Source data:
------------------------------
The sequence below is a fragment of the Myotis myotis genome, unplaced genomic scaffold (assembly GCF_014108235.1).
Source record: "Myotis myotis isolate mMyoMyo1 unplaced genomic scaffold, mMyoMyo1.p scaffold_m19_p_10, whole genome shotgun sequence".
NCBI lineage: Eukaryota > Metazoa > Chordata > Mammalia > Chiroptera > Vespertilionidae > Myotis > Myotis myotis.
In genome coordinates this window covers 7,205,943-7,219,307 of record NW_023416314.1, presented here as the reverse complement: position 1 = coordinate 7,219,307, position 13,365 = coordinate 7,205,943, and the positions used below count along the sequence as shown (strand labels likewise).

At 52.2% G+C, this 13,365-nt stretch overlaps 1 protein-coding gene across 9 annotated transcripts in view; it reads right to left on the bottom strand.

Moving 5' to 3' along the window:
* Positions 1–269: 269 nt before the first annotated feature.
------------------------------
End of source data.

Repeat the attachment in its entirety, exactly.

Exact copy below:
The sequence below is a fragment of the Myotis myotis genome, unplaced genomic scaffold (assembly GCF_014108235.1).
Source record: "Myotis myotis isolate mMyoMyo1 unplaced genomic scaffold, mMyoMyo1.p scaffold_m19_p_10, whole genome shotgun sequence".
NCBI lineage: Eukaryota > Metazoa > Chordata > Mammalia > Chiroptera > Vespertilionidae > Myotis > Myotis myotis.
In genome coordinates this window covers 7,205,943-7,219,307 of record NW_023416314.1, presented here as the reverse complement: position 1 = coordinate 7,219,307, position 13,365 = coordinate 7,205,943, and the positions used below count along the sequence as shown (strand labels likewise).

At 52.2% G+C, this 13,365-nt stretch overlaps 1 protein-coding gene across 9 annotated transcripts in view; it reads right to left on the bottom strand.

Moving 5' to 3' along the window:
* Positions 1–269: 269 nt before the first annotated feature.